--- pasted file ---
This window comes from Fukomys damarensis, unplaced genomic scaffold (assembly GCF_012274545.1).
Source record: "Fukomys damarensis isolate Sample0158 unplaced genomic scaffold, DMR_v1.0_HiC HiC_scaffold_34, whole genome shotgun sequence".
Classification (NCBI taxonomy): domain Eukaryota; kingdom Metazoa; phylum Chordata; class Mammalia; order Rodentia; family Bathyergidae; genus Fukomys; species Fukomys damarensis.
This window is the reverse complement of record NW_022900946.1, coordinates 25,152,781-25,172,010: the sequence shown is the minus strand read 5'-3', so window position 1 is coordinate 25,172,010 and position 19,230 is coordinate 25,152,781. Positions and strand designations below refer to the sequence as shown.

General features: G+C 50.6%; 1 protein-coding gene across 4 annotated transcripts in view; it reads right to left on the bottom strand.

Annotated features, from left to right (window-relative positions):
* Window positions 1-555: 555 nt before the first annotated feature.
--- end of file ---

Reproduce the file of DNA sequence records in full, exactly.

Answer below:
This window comes from Fukomys damarensis, unplaced genomic scaffold (assembly GCF_012274545.1).
Source record: "Fukomys damarensis isolate Sample0158 unplaced genomic scaffold, DMR_v1.0_HiC HiC_scaffold_34, whole genome shotgun sequence".
Classification (NCBI taxonomy): domain Eukaryota; kingdom Metazoa; phylum Chordata; class Mammalia; order Rodentia; family Bathyergidae; genus Fukomys; species Fukomys damarensis.
This window is the reverse complement of record NW_022900946.1, coordinates 25,152,781-25,172,010: the sequence shown is the minus strand read 5'-3', so window position 1 is coordinate 25,172,010 and position 19,230 is coordinate 25,152,781. Positions and strand designations below refer to the sequence as shown.

General features: G+C 50.6%; 1 protein-coding gene across 4 annotated transcripts in view; it reads right to left on the bottom strand.

Annotated features, from left to right (window-relative positions):
* Window positions 1-555: 555 nt before the first annotated feature.